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Effects of post-training hippocampal injections of midazolam on fear conditioning

Effects of post-training hippocampal injections of midazolam on fear conditioning Downloaded from learnmem.cshlp.org on November 15, 2021 - Published by Cold Spring Harbor Laboratory Press Research Effects of post-training hippocampal injections of midazolam on fear conditioning Georgette M. Gafford, Ryan G. Parsons, and Fred J. Helmstetter Department of Psychology, University of Wisconsin–Milwaukee, Milwaukee, Wisconsin 53201, USA Benzodiazepines have been useful tools for investigating mechanisms underlying learning and memory. The present set of experiments investigates the role of hippocampal GABA /benzodiazepine receptors in memory consolidation using Pavlovian fear conditioning. Rats were prepared with cannulae aimed at the dorsal hippocampus and trained with a series of white noise–shock pairings. In the first experiment, animals received intrahippocampal infusion of midazolam or vehicle immediately or 3 h after training. Then, 24 h later, freezing to the training context and the white noise were measured independently. Results show infusion of midazolam immediately, but not 3 h, after training selectively attenuates contextual fear conditioning. In the second experiment, animals received intrahippocampal infusions of an antisense oligodeoxynucleotide (ODN) targeting the 5 subunit of the GABA receptor or a missense control for several days prior to training and testing. Immediately after training, animals received an infusion of either midazolam or vehicle. Western blots conducted after testing showed http://www.deepdyve.com/assets/images/DeepDyve-Logo-lg.png Learning & Memory Unpaywall

Effects of post-training hippocampal injections of midazolam on fear conditioning

Learning & MemoryNov 1, 2005
7 pages

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Publisher
Unpaywall
ISSN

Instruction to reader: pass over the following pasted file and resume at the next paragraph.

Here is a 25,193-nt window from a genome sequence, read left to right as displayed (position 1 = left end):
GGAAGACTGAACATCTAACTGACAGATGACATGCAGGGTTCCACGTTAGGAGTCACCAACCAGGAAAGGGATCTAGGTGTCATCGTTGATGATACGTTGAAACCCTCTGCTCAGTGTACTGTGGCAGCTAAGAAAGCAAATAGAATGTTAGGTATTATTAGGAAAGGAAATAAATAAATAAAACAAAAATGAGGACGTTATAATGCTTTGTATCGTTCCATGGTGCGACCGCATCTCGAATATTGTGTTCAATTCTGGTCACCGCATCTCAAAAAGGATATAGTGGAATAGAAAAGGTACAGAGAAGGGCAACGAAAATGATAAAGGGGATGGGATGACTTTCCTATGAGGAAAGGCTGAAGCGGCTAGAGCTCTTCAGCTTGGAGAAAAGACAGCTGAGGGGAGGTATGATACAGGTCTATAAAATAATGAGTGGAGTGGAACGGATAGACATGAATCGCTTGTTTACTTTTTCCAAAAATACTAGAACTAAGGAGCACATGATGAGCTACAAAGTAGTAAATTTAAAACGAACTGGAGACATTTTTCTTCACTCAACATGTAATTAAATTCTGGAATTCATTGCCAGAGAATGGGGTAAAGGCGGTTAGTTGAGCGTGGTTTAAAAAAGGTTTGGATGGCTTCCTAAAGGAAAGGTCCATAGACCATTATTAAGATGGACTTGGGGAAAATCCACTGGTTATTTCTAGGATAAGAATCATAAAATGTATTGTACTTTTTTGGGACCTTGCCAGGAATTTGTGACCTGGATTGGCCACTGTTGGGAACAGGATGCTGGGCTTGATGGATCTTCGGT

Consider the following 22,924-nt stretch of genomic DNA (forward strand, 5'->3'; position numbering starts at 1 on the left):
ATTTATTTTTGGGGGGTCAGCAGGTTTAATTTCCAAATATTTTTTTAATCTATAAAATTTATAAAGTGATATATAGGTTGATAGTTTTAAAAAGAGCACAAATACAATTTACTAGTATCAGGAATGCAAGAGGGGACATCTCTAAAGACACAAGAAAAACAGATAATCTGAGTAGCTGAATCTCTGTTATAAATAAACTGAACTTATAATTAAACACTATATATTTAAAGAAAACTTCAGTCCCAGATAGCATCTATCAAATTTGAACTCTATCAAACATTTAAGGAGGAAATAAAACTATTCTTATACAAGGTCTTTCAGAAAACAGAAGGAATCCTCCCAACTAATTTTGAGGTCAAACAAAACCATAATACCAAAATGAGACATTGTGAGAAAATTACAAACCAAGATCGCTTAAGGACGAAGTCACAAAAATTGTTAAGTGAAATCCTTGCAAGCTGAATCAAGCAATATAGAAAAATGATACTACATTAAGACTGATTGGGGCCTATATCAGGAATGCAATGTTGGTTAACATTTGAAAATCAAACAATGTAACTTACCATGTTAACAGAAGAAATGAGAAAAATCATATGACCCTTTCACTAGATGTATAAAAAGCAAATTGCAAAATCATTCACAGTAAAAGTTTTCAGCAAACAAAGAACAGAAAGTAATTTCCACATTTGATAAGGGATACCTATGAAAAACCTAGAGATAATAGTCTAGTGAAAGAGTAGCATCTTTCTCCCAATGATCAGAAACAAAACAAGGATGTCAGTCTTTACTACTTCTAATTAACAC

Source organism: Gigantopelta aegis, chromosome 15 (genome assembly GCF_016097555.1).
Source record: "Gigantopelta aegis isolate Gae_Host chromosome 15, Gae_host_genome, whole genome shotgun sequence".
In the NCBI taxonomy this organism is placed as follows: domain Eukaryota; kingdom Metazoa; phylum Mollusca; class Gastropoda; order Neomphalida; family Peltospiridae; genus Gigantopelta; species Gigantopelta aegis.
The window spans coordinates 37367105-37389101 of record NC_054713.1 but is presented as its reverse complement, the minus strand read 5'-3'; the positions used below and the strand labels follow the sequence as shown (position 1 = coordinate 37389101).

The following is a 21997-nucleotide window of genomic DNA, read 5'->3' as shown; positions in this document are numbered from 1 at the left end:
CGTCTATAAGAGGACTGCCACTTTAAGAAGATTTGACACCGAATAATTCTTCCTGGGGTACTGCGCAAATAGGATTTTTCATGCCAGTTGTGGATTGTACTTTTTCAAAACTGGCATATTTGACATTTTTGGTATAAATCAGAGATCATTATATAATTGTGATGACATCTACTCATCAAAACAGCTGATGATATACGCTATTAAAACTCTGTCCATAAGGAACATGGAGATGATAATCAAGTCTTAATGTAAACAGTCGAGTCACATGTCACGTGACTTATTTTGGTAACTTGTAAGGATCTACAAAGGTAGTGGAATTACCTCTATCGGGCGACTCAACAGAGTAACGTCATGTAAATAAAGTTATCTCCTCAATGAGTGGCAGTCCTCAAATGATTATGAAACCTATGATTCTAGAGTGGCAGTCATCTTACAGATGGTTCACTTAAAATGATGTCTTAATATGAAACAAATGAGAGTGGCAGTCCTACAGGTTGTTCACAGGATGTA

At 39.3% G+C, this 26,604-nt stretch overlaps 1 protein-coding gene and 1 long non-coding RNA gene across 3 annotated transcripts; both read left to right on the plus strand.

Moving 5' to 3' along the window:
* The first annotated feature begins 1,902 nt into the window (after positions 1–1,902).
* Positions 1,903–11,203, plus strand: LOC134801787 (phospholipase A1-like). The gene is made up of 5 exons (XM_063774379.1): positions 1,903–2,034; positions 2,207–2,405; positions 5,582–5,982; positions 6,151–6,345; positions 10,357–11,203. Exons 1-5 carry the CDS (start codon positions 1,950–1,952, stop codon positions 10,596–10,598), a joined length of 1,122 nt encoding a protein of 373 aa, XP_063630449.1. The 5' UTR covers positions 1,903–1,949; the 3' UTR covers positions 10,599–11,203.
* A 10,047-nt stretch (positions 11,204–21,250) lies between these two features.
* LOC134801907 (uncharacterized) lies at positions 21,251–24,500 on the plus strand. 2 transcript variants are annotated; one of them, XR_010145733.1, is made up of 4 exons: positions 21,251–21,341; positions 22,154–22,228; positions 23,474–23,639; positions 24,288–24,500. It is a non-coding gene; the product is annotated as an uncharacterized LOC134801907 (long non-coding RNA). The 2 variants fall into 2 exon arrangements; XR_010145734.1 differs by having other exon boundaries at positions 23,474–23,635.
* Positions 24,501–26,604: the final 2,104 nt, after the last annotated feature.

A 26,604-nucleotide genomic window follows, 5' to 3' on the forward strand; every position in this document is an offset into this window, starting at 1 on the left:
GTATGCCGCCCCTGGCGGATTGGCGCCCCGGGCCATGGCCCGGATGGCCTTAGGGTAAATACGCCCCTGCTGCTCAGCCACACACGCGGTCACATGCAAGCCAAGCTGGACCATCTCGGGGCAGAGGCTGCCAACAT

1072-0502
DOI
10.1101/lm.51305
Publisher site
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Abstract

Downloaded from learnmem.cshlp.org on November 15, 2021 - Published by Cold Spring Harbor Laboratory Press Research Effects of post-training hippocampal injections of midazolam on fear conditioning Georgette M. Gafford, Ryan G. Parsons, and Fred J. Helmstetter Department of Psychology, University of Wisconsin–Milwaukee, Milwaukee, Wisconsin 53201, USA Benzodiazepines have been useful tools for investigating mechanisms underlying learning and memory. The present set of experiments investigates the role of hippocampal GABA /benzodiazepine receptors in memory consolidation using Pavlovian fear conditioning. Rats were prepared with cannulae aimed at the dorsal hippocampus and trained with a series of white noise–shock pairings. In the first experiment, animals received intrahippocampal infusion of midazolam or vehicle immediately or 3 h after training. Then, 24 h later, freezing to the training context and the white noise were measured independently. Results show infusion of midazolam immediately, but not 3 h, after training selectively attenuates contextual fear conditioning. In the second experiment, animals received intrahippocampal infusions of an antisense oligodeoxynucleotide (ODN) targeting the 5 subunit of the GABA receptor or a missense control for several days prior to training and testing. Immediately after training, animals received an infusion of either midazolam or vehicle. Western blots conducted after testing showed

Journal

Learning & MemoryUnpaywall

Published: Nov 1, 2005

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